In 1979, when the Soviet army invaded Afghanistan to support its communist government, they had to fight a resistance – known as the Mujahideen – supported by the US, Pakistan, China and Saudi Arabia, among other countries. The Taliban, or “students” in the Afghani language, emerged in northern Pakistan post the withdrawal of Soviet troops in the early 1990s from Afghanistan, when the civil war was still going on.
It is believed that the promise made by the Taliban – in areas extending to both Pakistan and Afghanistan – was to restore peace and foster security and enforce their own code and conduct of Sharia, or Islamic law, once in power.
The Taliban quickly extended their influence. In September 1995 they captured Herat, a province bordering Iran. Exactly one year later, they overthrew the regime of President Burhanuddin Rabbani – one of the founding fathers of the Afghan mujahideen by capturing the Afghan capital, Kabul. And by 1998, the Taliban controlled almost 90% of Afghanistan.
Afghans generally welcomed the Taliban initially when they first appeared on the scene. Their popularity in the prime part was largely due to their endeavours in removing corruption, curbing the system, especially the judiciary, and making the roads and the areas under their control safe for trade and business activities to flourish.
But on the other hand, the Taliban also introduced or supported public executions of convicted murderers and adulterers and amputations for those found guilty of theft among other Islamic punishments. Women had to wear the all-covering burka and even the men were required to grow beards. The Taliban banned major sources of entertainment like television, music and cinema, and were against girls aged 10 or more going to a school. There were also accusations of various human rights and cultural abuses. One example was in 2001, when the famous Bamiyan Buddha statues in central Afghanistan was destructed by the Taliban.
However, it was the attacks on the World Trade Centre in September 2001 that brought Taliban to the limelight to global terrorism. The Taliban were also accused of providing a sanctuary to the one who were blamed for the attacks, Osama Bin Laden and the al-Qaeda militants. As an aftermath, On October 7, 2001, a US-led military coalition invaded Afghanistan and by early December, the Taliban regime had collapsed.
Despite ever increased presence of the foreign troops, the Taliban gradually regained and then extended their influence again. At an unmatched level, they rendered vast tracts of Afghanistan insecure, and ignited violence in the country. In September 2012, the group also carried out a raid on NATO’s Camp Bastion base.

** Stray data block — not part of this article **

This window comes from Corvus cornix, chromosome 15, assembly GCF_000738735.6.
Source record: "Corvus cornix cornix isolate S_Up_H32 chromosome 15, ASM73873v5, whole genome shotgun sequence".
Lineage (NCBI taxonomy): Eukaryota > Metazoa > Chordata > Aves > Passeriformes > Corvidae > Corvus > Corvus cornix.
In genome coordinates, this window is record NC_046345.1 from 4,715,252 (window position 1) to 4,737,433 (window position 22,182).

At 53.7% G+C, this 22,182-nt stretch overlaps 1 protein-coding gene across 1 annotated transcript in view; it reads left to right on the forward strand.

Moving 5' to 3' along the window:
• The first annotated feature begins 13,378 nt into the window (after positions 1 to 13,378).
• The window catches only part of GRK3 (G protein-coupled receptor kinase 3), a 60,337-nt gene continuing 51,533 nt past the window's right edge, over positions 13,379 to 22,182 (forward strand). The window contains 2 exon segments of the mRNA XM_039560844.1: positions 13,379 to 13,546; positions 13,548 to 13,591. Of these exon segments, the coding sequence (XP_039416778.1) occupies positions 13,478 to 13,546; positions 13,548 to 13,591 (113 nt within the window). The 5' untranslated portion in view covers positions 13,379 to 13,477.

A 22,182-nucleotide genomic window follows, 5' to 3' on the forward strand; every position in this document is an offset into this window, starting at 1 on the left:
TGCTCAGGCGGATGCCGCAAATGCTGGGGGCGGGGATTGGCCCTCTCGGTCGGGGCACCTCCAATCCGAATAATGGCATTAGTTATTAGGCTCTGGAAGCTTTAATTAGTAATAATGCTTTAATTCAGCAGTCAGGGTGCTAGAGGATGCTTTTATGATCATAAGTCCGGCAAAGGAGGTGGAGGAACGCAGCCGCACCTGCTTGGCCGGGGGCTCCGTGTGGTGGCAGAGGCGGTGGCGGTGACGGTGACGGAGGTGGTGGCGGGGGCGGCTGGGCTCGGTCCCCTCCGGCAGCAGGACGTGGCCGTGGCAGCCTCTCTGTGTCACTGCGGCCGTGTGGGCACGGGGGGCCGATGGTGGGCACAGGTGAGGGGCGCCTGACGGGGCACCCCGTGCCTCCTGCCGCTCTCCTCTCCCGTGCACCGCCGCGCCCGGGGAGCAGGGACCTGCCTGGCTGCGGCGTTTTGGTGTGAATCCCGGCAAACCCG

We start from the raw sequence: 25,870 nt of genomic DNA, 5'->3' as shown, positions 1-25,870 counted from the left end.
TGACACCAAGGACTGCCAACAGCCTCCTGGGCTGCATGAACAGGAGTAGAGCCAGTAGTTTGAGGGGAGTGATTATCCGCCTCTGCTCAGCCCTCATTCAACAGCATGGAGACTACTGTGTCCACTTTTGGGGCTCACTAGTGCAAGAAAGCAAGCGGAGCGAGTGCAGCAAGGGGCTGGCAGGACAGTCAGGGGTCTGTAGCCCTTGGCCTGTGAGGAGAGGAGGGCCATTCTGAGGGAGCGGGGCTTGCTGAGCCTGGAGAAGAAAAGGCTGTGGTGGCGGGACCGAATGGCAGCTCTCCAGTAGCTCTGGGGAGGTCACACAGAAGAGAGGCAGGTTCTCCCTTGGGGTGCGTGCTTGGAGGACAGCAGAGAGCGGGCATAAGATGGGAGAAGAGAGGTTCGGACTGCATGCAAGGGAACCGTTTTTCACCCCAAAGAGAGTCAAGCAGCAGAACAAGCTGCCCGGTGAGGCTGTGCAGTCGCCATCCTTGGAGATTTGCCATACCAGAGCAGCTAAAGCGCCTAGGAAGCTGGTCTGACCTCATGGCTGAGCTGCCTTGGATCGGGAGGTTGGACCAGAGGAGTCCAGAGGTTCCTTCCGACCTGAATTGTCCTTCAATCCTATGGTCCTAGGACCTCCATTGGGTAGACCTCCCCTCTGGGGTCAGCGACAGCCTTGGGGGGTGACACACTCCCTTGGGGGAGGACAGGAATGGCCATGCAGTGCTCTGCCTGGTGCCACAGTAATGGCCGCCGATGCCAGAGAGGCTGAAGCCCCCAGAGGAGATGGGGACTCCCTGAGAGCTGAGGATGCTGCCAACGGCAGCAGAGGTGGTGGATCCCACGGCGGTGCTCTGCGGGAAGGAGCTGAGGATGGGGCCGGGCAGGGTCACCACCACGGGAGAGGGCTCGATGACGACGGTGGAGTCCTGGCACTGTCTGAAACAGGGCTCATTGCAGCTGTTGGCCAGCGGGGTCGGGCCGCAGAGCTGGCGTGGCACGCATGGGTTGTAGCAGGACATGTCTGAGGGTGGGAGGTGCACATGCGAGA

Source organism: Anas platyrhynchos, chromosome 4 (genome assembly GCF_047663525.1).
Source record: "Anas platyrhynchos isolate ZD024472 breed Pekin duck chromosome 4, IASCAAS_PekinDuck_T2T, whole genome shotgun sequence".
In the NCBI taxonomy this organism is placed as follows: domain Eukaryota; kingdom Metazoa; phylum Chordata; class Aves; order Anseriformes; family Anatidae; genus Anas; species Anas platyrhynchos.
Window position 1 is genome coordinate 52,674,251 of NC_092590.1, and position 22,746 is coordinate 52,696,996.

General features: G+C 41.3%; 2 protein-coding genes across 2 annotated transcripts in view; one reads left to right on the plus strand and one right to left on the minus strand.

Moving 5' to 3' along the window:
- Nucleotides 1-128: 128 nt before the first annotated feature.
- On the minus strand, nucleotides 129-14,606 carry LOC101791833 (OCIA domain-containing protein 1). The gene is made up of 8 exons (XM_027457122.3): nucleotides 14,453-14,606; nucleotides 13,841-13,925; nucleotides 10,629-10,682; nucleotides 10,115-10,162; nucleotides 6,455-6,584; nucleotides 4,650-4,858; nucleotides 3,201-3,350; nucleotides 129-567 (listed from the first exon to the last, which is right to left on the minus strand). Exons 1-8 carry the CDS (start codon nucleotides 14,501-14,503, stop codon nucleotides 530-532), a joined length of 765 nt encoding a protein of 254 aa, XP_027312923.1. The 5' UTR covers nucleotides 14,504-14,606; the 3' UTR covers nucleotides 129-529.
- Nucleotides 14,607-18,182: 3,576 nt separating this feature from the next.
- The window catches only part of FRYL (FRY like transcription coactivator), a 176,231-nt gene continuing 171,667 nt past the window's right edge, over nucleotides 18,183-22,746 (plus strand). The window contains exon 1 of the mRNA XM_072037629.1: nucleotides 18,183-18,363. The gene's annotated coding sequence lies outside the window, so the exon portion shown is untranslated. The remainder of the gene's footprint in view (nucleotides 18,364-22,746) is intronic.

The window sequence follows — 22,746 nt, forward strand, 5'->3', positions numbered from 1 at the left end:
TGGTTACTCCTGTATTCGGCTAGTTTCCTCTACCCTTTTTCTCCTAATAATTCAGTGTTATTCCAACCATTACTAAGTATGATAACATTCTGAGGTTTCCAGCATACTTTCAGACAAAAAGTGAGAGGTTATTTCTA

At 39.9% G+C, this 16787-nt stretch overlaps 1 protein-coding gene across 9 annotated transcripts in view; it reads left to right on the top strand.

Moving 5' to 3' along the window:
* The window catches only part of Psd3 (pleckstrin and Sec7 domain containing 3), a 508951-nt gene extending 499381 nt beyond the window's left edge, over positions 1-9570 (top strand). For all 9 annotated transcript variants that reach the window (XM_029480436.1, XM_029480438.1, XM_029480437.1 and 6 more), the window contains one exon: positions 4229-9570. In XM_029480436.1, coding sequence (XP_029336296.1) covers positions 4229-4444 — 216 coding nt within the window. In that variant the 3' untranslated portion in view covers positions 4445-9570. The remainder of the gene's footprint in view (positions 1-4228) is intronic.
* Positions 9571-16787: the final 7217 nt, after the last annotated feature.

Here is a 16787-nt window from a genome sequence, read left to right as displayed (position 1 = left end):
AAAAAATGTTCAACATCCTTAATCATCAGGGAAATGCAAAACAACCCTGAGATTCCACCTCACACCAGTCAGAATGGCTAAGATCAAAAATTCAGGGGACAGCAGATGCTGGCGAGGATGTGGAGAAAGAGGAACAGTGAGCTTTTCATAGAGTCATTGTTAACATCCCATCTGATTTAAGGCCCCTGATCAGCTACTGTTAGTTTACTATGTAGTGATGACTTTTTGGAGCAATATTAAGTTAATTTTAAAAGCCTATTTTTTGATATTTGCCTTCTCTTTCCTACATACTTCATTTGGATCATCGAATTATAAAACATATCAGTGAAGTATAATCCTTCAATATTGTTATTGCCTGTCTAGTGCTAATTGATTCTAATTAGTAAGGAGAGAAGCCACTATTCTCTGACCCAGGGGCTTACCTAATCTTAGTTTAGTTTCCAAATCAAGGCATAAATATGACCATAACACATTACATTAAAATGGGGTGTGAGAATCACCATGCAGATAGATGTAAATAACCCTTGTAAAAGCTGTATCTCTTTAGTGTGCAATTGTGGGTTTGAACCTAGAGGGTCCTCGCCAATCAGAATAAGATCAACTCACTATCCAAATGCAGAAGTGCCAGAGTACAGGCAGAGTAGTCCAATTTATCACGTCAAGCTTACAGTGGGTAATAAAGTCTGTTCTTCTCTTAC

Peace was expected when in 2013, Taliban announced its plan to open an office in Qatar. Despite, the chaos never ended and the violence continued. Around August 2015, when the Taliban admitted they had covered up Mullah Omar’s death for more than two years and declared Mullah Mansour, the then deputy of Mullah Omar as their new leader, they seized control of Kunduz, a provincial capital. In May 2016, Mullah Mansour was killed in a US drone strike and was replaced by his deputy, Mawlawi Hibatullah Akhundzada.
It has been decades since the war and it seems to continue for decades to come, noticed or unnoticed. The powerful, unified and fierce Taliban resistance, the intervention of world superpowers and the poor governance and control of the Afghan forces keep the war going. A lack of political clarity since the invasion began only poses questions about the effectiveness of the US strategy over the past 18 years. The grave situation has reached a stalemate with each side just simply trying to break it by maximising their leverage during the negotiations. It has also been reported that the Taliban have their roots in Pakistan as well, which is why they were able to recoup and come back stronger post the US Invasion.
The group is believed to be making as much as $1.5B a year, which is obviously a huge increase with respect to the past. Some of this is through drugs as Afghanistan is the world’s largest opium producer, and the opium poppies that are used for heroin, are grown majorly in Taliban-held areas. They also make money by taxing people who travel through these areas and anyone who is engaged in the business of telecommunications, electricity and minerals. Even though foreign countries like Pakistan & Iran have denied funding them, their private citizens are believed to do so.
Just like in any other war, here too, it is difficult to say how many Afghan soldiers have died since the number is not published anymore but in January 2019, Afghan President Ashraf Ghani had said that since 2014, 45,000 members of the security forces had been killed. Since the 2001 invasion, nearly 3,500 members of the international coalition forces have died, including more than 2,300 Americans. 32000 civilians have died, quoted another report by the UN in February 2019.
Even though earlier this year, the US and the Taliban agreed to a peace deal in the Qatari capital of Doha, and the radical group did commit to reducing violence paving way for intra-Afghan talks, that began in Doha on September 12, indicating a withdrawal of foreign troops from the country, the air strikes continues with the US Military conducting retaliatory Air Strike against Taliban In Kandahar on December 10 this year.
Unfortunately, what is left is just a little hope!
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Anirudh Arya, a not so typical kid from a very typical commerce college, can be found giggling at any and every hour of the day, especially when he most definitely shouldn’t. Currently trying to write whenever a small window of time presents itself, while constantly seeking his solace in solitude.